Ensign Andrew Dahl has just been assigned to the Universal Union Capital Ship Intrepid, flagship of the Universal Union since the year 2456. It’s a prestige posting, and Andrew is thrilled all the more to be assigned to the ship’s Xenobiology laboratory. Life couldn’t be better…until Andrew begins to pick up on the facts that (1) every Away Mission involves some kind of lethal confrontation with alien forces; (2) the ship’s captain, its chief science officer, and the handsome Lieutenant Kerensky always survive these confrontations; and (3) at least one low-ranked crew member is, sadly, always killed.
Not surprisingly, a great deal of energy below decks is expended on avoiding, at all costs, being assigned to an Away Mission. Then Andrew stumbles on information that completely transforms his and his colleagues’ understanding of what the starship Intrepid really is…and offers them a crazy, high-risk chance to save their own lives.
©2012 John Scalzi (P)2012 Audible, Inc.
Really good take on the obvious STAR TREK lesser role players always getting killled on an away team mission. Very well written, with some good twists and turns. The only Sci Fi writer apart from Harry Harrison and Eric Frank Russell to write such humour.
I had put this off until it was nominated for a Hugo, thinking it would be a light read but not high merit. I was wrong. The first 75% of the book is an entertaining pastiche on the tropes of Star Trek, and how someone might react if their life were like the characters in worst of Star Trek episodes. I laughed out loud several times, and couldn't resist telling my wife about parts. Then the three codas did something I didn't expect -- showed the longer term impact of the story on 3 people, with a depth that made me care. I'm coming to think that Scalzi has a skill specifically for showing us the power of different points of view on the same event. In a year of good novels, this one got my vote for the Hugo.
Are you the type of geek who asks themselves "Why is the commander of a starship assaulting a enemy ship? Wouldn't that be a job for the security detail?"? If yes, this book is right up your alley.
Sarcasm is one of the major languages today, and Scalzi is both fluent and skilled in it, while Wheaton's crisp, wry delivery gives it that perfect zing.
Loved it, keep em coming.
I want to make clear that I had no issue with the book itself, nor with the voice acting. Wil Wheaton has a perfect voice to provide for Scalzi's biting wit. The story itself was well-paced and fun, throwing things together in ways that caused me to chuckle several times at unexpected turns. So... voice acting is top notch, story is top notch... loved it.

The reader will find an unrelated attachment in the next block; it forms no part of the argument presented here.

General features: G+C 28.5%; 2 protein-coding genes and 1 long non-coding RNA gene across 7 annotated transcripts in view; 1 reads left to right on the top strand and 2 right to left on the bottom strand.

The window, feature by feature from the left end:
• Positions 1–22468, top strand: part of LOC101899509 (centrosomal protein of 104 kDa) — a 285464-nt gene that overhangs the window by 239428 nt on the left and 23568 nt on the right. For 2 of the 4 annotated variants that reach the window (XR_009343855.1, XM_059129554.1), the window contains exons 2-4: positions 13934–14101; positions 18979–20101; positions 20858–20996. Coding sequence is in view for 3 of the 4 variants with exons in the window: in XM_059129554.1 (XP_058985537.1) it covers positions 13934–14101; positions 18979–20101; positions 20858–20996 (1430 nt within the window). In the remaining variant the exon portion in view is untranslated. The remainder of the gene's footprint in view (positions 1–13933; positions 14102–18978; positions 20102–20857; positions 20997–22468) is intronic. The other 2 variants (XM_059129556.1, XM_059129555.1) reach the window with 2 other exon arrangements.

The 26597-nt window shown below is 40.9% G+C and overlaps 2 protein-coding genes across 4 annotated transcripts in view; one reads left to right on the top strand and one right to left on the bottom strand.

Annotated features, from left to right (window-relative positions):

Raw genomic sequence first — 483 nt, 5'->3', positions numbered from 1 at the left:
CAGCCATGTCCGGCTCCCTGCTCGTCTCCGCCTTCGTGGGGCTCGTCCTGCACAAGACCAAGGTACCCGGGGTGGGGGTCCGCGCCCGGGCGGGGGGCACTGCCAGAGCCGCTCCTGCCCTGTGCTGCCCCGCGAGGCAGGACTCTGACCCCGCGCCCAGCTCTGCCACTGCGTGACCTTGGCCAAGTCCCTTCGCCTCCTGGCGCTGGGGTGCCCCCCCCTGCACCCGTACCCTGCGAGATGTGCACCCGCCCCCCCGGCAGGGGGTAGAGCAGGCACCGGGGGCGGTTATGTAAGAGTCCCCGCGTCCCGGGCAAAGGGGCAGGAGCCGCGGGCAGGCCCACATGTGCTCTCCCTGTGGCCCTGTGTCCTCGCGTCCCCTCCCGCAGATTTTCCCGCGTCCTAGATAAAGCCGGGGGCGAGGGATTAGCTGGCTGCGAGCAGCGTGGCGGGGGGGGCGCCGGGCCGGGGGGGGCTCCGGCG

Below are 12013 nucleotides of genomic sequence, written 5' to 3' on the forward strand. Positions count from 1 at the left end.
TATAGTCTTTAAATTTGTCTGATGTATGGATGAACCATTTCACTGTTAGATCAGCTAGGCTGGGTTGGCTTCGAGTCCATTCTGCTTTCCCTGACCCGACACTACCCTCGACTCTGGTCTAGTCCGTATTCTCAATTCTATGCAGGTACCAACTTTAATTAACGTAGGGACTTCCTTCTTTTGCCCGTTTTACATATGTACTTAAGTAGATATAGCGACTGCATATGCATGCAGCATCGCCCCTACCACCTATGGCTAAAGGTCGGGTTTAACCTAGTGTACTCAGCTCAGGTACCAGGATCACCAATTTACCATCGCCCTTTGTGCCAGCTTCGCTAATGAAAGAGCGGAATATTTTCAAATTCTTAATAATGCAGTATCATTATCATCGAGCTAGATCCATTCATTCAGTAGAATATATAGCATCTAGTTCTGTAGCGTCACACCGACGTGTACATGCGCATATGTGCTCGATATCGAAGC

My main point of criticism comes from... I suppose, Scalzi's writing style. For most audio books, I've been able to train myself out of hearing a lot of the "he intoned... she stated... he exclaimed" phrases that are necessary in a book without voices, but not necessary when it's being read to you. But this book... There are numerous times that I just about gave up due to the number of conversations that utilize "he said" and "she said".
Years ago, I took up audiobooks to make a long commute more tolerable. Now, I love how a good performance can enhance an already great book.
Enjoyed the heck out of this novel. Loved the idea/concept, and I suppose the execution could have had another level of depth, but I enjoyed it greatly all the same. I suppose the lack of depth might have bothered me if this was a 500 page book, and not half that. I listened to the audiobook, which Wil Wheaton did an excellent job with.
As for the 3 codas, they were all excellent, and I agree with a remark from an Amazon reviewer: not only are the 3 codas better than the novel itself, but they get progressively better, with the 3rd the best, and most touching. If, like me, you are ignorant of what a "coda" is outside of the music world, it is most easily described as a side story or short story that didn't fit into the main novel. Each of these is also from the point-of-view of a non-main character. If you are a Dresden Files fan, think "Side Jobs".
Insert something snarky here.
There are so many people who don't care for this book and I can understand. The book is largely fun and silly. The actual plot of the book does a fabulous job of lovingly sending up Star Trek (especially TOS). I love Star Trek and have loved it ever since I was a small child. Some of the in-jokes had me laughing out loud, which is not something I often do. When it comes to the codas, that is where a lot of the dissent starts. People who liked the tone of the first part of the book are put off by the nature of the the three codas (first, second and third person respectively). They might think that they are unnecessary. But I don't think the story works as well without them.
One thing that was a little annoying about the book was, well, all the dialog attributions. "She said,", "he said", "Dahl said", etc. After a while it became a little tedious, especially when there were a lot of different characters talking at the same time.
Scalzi has such a fresh voice and his humor is both witty and timely. He pulls you in to the story and demands your attention.
Wil is just THE best reader around. He is like listening to a favorite friend spin yarns.
A fun story whether you are a Trekker or not.
ROFL funny for all space-opera addicts, particularly Star Trek fans. The guy in the red shirts dies horribly on away missions, does he?
A wonderful spoof, but with a rollicking plot.
He has outdone himself, clearly enjoyed the material.
Grinned contantly, laughed out loud frequently. Really brightened up a bad day I was having.
Between the rigid "he said" dialog, and the narrator's unwillingness to differentiate character voices (I had no idea one of the characters was female until the book used a gender pronoun) it was just grating to listen to.
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